Messianic Judaism

Understanding Tragedy

Special note from TorahBytes’ director & writer: On Friday, April 6, 2018, the day after I wrote the first draft of this message, tragedy struck the small Canadian town of Humboldt, Saskatchewan, when their hockey team’s bus collided with a tractor trailer, killing fifteen and injuring the remaining fourteen others, some critically. The meaninglessness of a such a great tragedy is one aspect of this very difficult subject that follows. May the God of all comfort comfort the families and friends of the deceased and bring healing to the injured. – Alan Gilman

For the week of April 14, 2018 / 29 Nisan 5778

"Why Me?" handwritten on a plastered brick wall

Sh’mini
Torah: Vayikra/Leviticus 9:1 – 11:47
Haftarah: 1 Samuel 20:18-42


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Aaron’s sons Nadab and Abihu took their censers, put fire in them and added incense; and they offered unauthorized fire before the LORD, contrary to his command. So fire came out from the presence of the LORD and consumed them, and they died before the LORD. (Vayikra/Leviticus 10:1-2)

There are two insights into human tragedy that I would like to share from this grim incident. The first is straightforward; the second not so much. The first is that God isn’t someone to be handled lightly. Dealing with him is serious business and fooling around with his way of doing things can cost you your life.

Many people avoid this aspect of God’s character, preferring a one-sided version of him that is nothing but nice. He not only loves us unconditionally; he accepts us unconditionally as well. That is nice, perhaps, but definitely not good, not to mention unjust. Making the Supreme Being supremely agreeable actually turns him into a monstrosity of infinite proportions. That God would put up with anything human beings conceive of is tantamount to abuse by passivity.

What happened to Aaron’s sons Nadab and Abihu is a tragic story like so many tragic stories of abuse of place and position for selfish purposes. The consequences here reveal to us what God thinks about misuse of his directives. This is a dramatic picture of how serious religious and spiritual misdeeds really are. Instead of being offended at what happened to Aaron’s sons, we should wonder why God doesn’t bump off more of their kind.

I think one of the reasons why God is often taken to be a softy towards sinful behavior is that the plight of Nadab and Abihu is an exception rather than the rule. It’s not that their wrong was greater than everyone else’s; it’s that most of the time, God doesn’t zap us when we do wrong, even great wrong. Otherwise, we’d all be dead by now.

The New Covenant writings sum this up as “Or do you presume on the riches of his kindness and forbearance and patience, not knowing that God’s kindness is meant to lead you to repentance?” (Romans 2:4). This echoes Israel’s entire biblical narrative. It’s libelous how some misrepresent the Hebrew Bible by claiming it reveals an angry, wrathful God, who punishes people left, right, and center. An accurate depiction of the Master of the Universe is that, if anything, he is too patient. The vast majority of judgement upon his people is after centuries of waiting for change. Only after a very long time of continued obstinacy, does he finally punish.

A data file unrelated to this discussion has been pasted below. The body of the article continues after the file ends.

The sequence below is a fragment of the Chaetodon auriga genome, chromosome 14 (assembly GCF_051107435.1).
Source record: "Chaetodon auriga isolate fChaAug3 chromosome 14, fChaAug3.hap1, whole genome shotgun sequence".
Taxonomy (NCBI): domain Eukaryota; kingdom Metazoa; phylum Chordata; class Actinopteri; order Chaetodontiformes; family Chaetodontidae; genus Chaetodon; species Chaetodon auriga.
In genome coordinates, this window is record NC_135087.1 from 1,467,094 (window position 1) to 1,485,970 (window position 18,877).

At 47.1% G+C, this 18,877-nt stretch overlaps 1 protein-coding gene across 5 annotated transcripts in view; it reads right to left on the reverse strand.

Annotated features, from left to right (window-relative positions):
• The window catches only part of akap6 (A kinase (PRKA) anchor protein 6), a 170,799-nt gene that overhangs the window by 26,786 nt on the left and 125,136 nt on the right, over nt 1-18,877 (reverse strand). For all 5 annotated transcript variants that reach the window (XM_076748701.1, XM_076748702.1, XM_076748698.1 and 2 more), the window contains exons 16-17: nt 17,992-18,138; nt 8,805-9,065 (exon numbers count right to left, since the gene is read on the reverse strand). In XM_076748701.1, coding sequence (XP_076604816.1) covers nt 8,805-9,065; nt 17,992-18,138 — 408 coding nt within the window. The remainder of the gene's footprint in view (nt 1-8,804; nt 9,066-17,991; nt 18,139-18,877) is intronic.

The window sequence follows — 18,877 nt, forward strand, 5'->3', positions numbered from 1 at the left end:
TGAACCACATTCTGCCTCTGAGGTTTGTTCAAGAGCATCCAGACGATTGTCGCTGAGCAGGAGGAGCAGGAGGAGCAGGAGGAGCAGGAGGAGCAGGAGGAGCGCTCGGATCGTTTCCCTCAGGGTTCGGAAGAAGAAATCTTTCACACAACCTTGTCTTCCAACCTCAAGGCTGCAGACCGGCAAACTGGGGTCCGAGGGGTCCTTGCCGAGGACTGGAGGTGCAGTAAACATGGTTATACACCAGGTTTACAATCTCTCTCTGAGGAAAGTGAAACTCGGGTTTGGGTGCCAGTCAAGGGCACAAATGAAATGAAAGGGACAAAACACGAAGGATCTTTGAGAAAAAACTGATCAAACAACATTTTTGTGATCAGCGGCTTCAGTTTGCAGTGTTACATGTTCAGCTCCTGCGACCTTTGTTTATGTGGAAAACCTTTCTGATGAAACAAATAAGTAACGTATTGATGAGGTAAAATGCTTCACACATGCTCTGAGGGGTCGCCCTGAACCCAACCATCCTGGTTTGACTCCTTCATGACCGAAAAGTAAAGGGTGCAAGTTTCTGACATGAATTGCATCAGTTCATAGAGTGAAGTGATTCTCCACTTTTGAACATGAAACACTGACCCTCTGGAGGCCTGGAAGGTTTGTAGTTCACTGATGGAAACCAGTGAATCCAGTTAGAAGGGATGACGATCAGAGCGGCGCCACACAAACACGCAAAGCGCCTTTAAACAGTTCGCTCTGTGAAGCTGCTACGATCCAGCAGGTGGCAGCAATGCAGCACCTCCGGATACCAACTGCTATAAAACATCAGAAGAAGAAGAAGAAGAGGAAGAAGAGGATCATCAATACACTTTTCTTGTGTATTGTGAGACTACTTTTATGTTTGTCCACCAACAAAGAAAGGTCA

While what happened to Nadab and Abihu was the exception, not the rule, it is not unique. From time to time, God responds to wrongs quickly and suddenly. Why he deems it necessary to do so, we don’t know. So, let’s not be fooled into thinking that God’s hesitancy to act in the majority of cases implies they are not as serious.

What makes what happened to Aaron’s sons unique is the second, not-too-straightforward, insight. Tragedy is common in the human experience. People die unexpectedly. Most people don’t. Even though most people in the world will return safely to their beds tonight, tragedy will strike in innumerable ways within the next twenty-four hours. What then makes Nadab and Abihu’s tragedy unique? It’s that we know why it happened. We know in their case, because we are told that they made an illegitimate offering. Yet most of the time when tragedy strikes, we have no idea why. And most of the time, we would be absolute fools to think we can figure it out.

Not everyone who is killed due to a mysterious outbreak of fire is being judged by God. Much of human suffering is simply due to the sin-cursed nature of the creation. Bad things just happen sometimes. Other times, there is cause and effect at work. Impaired or distracted driving is mortally dangerous for example. Still, even when every precaution is taken, things can go wrong.

In many tragedies, our natural cry to know why is a question that may never be answered. But in tragedy, we need more than answers. It’s no wonder that God’s peace is described in Philippians 4:7 as something that surpasses understanding with the effect of guarding our hearts and minds. More than anything, this is what we need when everything else falls apart.

Scriptures taken from the English Standard Version

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Source: Torah Bytes